EU to discuss crucial issues in complex Brexit talks

Source: Xinhua| 2017-04-30 07:01:33|Editor: Liu
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BRUSSELS, April 29 (Xinhua) -- The European Union leaders endorsed a set of "divorce" terms for Britain at a summit in Brussels on Saturday, rejoicing in a show of unity.

While the agreement on the guidelines, or "red lines", for the upcoming Brexit talks has been reached, the bloc will face crucial issues in the coming negotiations.

"Unity in action," European Commission President Jean-Claude Juncker declared on Saturday as he announced the 27 EU governments adopted the negotiating strategy.

"Guidelines adopted unanimously. EU27 firm and fair political mandate for the Brexit talks is ready," European Council President Donald Tusk tweeted while EU leaders burst into applause when the guidelines were waved through.

Those will bind Michel Barnier, former EU commissioner and the EU's chief Brexit negotiator, to seek an agreement that secures the rights of 3 million EU expats living in Britain and ensure London pays tens of billions of euros Brussels thinks it will be owed.

One of the thorniest issues is the size of the divorce bill with EU officials estimating at 60 billion euros (65 billion U.S. dollars) because of EU budget rules. British politicians have said the government will not pay a sum of that size.

Ireland is another potential obstacle to any deal. Britain will be reminded in the coming weeks to abide by the terms of the 1998 Good Friday Agreement.

EU leaders have also reiterated that they will rule out discussing the free trade deal May wants until they see what has been called "sufficient progress" on agreeing those key withdrawal terms.

In reaction to the summit outcome, Antonio Tajani, president of the European Parliament, said, "For Parliament, 'orderly withdrawal' means, above all, finding a quick solution to the problem of EU citizens resident in the UK and British citizens resident in the EU."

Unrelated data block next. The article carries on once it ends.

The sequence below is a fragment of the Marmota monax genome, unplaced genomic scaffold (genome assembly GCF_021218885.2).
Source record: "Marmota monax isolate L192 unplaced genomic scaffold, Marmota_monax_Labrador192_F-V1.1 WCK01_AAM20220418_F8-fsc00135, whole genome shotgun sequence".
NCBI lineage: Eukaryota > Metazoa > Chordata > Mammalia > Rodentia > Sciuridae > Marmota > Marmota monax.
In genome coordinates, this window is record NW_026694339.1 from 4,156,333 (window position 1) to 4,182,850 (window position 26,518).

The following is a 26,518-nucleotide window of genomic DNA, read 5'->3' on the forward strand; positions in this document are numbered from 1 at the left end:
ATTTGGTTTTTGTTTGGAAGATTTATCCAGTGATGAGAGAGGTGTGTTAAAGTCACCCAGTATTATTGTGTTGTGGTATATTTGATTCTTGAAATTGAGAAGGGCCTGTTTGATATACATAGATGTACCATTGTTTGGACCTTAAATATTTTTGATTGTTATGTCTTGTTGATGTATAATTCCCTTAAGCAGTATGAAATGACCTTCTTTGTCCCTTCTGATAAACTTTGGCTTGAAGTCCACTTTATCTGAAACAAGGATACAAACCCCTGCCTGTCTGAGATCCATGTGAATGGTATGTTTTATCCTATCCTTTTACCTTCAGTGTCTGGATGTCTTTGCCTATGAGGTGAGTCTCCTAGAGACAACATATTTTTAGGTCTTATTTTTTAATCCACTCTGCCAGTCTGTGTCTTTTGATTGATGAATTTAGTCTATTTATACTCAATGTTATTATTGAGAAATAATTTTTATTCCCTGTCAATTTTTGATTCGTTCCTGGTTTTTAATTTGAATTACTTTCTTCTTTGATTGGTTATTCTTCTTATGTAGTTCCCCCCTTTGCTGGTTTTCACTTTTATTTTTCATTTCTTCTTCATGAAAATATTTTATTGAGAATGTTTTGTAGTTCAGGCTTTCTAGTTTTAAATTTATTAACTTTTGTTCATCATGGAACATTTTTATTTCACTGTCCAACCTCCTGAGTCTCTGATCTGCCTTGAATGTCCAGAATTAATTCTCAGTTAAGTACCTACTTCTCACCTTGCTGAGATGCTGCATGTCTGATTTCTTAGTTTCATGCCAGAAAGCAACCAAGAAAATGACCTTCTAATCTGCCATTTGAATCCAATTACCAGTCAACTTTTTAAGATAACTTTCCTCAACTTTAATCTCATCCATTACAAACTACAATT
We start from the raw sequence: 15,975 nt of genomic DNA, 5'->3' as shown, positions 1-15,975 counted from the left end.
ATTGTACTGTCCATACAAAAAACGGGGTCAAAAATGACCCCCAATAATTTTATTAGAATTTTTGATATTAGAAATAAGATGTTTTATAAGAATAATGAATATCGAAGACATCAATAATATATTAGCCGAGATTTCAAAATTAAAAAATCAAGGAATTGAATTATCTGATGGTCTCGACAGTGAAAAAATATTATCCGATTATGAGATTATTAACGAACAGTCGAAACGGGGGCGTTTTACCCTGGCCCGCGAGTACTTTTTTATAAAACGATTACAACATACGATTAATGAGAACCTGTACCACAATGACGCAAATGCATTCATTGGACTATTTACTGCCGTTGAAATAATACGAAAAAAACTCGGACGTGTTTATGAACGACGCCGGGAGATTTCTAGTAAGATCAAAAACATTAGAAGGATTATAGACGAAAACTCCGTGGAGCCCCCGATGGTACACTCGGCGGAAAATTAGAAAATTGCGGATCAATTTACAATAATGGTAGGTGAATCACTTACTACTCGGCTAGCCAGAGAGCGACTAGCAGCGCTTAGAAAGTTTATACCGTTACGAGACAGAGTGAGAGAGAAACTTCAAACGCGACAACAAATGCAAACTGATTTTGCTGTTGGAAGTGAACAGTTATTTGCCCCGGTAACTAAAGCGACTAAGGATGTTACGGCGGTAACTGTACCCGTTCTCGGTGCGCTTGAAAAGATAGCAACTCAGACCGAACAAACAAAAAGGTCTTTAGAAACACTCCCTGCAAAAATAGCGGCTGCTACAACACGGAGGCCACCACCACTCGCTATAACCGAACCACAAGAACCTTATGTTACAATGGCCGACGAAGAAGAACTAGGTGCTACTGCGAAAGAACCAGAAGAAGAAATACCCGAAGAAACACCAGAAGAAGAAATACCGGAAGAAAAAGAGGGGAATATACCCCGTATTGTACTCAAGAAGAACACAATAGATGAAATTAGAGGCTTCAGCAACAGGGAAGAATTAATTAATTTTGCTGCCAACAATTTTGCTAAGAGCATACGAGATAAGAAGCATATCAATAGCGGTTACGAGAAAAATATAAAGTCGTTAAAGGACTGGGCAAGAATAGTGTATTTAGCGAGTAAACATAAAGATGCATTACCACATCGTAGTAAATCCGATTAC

"There will be difficult moments. Unity will be our strength and our greatest asset. Our peoples (citizens) have placed their hopes in us. They are looking to us to defend their interests and to show that we are up to the task which we have been given,"Tajani said.

Tusk also commented, "We all want a close and strong future relationship with the UK. There's absolutely no question about it. But before discussing the future, we have to sort out our past. We will handle it with genuine care, but firmly. This is, I think, the only possible way to move forward."

Talks with Britain will now begin after British general election on June 8. The deadline for completing the negotiations is March 19 in 2019.

Crucial issues to be discussed now included what criteria they may use to judge whether the two sides have made "sufficient progress".

EU leaders may also talk about how to manage a transition, after Britain leaves in 2019, to a new relationship likely to take many more years to finalize.

Also contentious will be which countries scoop the prizes of hosting the European Medicines Agency (EMA) and the European Banking Authority (EBA), the two EU agencies set to be moved from London.

It is all a reminder that the real negotiating action over Brexit is just about to begin.